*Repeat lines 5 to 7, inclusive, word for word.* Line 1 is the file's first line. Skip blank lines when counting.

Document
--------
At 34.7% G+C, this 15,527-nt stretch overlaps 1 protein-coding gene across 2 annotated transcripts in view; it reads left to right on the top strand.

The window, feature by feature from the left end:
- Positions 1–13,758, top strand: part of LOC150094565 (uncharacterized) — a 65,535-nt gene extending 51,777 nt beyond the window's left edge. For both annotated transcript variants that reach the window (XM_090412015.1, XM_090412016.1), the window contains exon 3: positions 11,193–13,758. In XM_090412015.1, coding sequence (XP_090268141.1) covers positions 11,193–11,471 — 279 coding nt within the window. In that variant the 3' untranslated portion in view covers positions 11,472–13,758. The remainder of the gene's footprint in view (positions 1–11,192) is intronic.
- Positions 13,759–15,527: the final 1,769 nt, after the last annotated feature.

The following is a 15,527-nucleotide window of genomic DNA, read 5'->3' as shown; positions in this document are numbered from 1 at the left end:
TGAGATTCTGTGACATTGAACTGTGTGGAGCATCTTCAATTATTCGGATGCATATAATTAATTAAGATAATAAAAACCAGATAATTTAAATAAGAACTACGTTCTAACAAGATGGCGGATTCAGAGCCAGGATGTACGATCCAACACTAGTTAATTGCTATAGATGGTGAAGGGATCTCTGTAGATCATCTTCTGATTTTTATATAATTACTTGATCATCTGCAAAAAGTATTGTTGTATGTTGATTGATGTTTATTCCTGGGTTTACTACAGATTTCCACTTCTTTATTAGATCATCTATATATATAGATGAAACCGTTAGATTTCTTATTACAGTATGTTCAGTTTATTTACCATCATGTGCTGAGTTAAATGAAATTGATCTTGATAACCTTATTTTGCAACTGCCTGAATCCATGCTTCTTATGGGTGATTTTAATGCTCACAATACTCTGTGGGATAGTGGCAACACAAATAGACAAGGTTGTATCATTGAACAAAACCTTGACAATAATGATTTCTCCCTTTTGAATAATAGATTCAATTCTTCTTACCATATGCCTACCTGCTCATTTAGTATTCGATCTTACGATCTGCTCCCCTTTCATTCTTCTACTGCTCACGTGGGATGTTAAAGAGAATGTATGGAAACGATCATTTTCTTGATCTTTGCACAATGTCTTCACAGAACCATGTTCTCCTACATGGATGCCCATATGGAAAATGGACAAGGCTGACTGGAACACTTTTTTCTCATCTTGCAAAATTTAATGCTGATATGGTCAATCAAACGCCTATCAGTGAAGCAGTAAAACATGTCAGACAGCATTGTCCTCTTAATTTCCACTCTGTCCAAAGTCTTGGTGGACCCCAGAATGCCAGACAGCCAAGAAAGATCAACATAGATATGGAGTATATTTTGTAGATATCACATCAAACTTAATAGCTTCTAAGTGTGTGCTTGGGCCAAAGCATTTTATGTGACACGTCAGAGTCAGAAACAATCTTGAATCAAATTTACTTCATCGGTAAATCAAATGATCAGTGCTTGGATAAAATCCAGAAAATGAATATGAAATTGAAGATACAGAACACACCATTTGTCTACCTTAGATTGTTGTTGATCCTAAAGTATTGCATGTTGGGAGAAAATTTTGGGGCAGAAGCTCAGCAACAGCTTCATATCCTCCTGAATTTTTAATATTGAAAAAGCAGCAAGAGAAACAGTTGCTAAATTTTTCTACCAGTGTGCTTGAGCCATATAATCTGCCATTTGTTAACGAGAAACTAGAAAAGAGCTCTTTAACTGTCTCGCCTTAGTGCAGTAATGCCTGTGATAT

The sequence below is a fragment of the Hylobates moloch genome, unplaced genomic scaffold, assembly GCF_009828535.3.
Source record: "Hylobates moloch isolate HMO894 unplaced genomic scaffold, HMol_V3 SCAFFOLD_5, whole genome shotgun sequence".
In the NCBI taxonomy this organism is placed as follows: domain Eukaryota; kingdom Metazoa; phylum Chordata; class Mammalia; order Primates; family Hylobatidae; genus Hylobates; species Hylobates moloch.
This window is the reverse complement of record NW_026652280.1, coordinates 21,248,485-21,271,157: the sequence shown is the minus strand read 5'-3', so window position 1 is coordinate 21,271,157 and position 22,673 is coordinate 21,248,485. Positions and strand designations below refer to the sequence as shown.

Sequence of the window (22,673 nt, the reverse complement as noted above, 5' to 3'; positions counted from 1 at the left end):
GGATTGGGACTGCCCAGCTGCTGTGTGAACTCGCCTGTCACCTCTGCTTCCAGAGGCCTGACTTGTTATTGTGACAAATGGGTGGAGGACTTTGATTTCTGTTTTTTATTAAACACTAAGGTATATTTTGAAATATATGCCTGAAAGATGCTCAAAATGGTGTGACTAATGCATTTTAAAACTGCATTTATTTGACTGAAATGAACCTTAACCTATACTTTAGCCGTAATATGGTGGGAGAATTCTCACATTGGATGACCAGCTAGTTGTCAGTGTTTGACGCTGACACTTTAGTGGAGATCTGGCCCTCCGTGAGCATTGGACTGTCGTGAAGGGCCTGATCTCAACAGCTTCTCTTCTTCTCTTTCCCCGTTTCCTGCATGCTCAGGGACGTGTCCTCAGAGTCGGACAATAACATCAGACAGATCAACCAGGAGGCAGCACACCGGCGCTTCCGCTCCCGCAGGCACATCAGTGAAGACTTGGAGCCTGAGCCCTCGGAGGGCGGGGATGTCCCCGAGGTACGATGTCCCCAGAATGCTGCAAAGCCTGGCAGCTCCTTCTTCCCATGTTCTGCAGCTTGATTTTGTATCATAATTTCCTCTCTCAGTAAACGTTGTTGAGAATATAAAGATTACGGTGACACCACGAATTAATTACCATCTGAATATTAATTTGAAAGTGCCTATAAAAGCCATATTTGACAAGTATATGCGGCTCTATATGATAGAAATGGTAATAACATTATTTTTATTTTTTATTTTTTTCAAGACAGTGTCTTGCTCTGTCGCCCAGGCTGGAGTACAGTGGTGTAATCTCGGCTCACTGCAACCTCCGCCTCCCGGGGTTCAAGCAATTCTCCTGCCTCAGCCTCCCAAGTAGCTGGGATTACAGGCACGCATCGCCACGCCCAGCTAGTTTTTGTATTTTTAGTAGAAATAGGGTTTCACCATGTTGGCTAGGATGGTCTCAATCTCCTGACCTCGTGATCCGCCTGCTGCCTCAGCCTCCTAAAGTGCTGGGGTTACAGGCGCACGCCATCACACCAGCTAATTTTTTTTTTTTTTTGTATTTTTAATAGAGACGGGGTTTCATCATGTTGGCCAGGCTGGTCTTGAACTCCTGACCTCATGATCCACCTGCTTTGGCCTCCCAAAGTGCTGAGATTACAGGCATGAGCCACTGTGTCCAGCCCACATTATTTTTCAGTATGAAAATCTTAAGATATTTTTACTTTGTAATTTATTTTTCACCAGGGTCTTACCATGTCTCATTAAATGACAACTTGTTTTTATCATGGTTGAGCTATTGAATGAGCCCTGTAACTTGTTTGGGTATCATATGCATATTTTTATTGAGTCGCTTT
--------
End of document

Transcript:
The following is a 15,527-nucleotide window of genomic DNA, read 5'->3' as shown; positions in this document are numbered from 1 at the left end:
TGAGATTCTGTGACATTGAACTGTGTGGAGCATCTTCAATTATTCGGATGCATATAATTAATTAAGATAATAAAAACCAGATAATTTAAATAAGAACTACGTTCTAACAAGATGGCGGATTCAGAGCCAGGATGTACGATCCAACACTAGTTAATTGCTATAGATGGTGAAGGGATCTCTGTAGATCATCTTCTGATTTTTATATAATTACTTGATCATCTGCAAAAAGTATTGTTGTATGTTGATTGATGTTTATTCCTGGGTTTACTACAGATTTCCACTTCTTTATTAGATCATCTATATATATAGATGAAACCGTTAGATTTCTTATTACAGTATGTTCAGTTTATTTACCATCATGTGCTGAGTTAAATGAAATTGATCTTGATAACCTTATTTTGCAACTGCCTGAATCCATGCTTCTTATGGGTGATTTTAATGCTCACAATACTCTGTGGGATAGTGGCAACACAAATAGACAAGGTTGTATCATTGAACAAAACCTTGACAATAATGATTTCTCCCTTTTGAATAATAGATTCAATTCTTCTTACCATATGCCTACCTGCTCATTTAGTATTCGATCTTACGATCTGCTCCCCTTTCATTCTTCTACTGCTCACGTGGGATGTTAAAGAGAATGTATGGAAACGATCATTTTCTTGATCTTTGCACAATGTCTTCACAGAACCATGTTCTCCTACATGGATGCCCATATGGAAAATGGACAAGGCTGACTGGAACACTTTTTTCTCATCTTGCAAAATTTAATGCTGATATGGTCAATCAAACGCCTATCAGTGAAGCAGTAAAACATGTCAGACAGCATTGTCCTCTTAATTTCCACTCTGTCCAAAGTCTTGGTGGACCCCAGAATGCCAGACAGCCAAGAAAGATCAACATAGATATGGAGTATATTTTGTAGATATCACATCAAACTTAATAGCTTCTAAGTGTGTGCTTGGGCCAAAGCATTTTATGTGACACGTCAGAGTCAGAAACAATCTTGAATCAAATTTACTTCATCGGTAAATCAAATGATCAGTGCTTGGATAAAATCCAGAAAATGAATATGAAATTGAAGATACAGAACACACCATTTGTCTACCTTAGATTGTTGTTGATCCTAAAGTATTGCATGTTGGGAGAAAATTTTGGGGCAGAAGCTCAGCAACAGCTTCATATCCTCCTGAATTTTTAATATTGAAAAAGCAGCAAGAGAAACAGTTGCTAAATTTTTCTACCAGTGTGCTTGAGCCATATAATCTGCCATTTGTTAACGAGAAACTAGAAAAGAGCTCTTTAACTGTCTCGCCTTAGTGCAGTAATGCCTGTGATAT

The sequence below is a fragment of the Hylobates moloch genome, unplaced genomic scaffold, assembly GCF_009828535.3.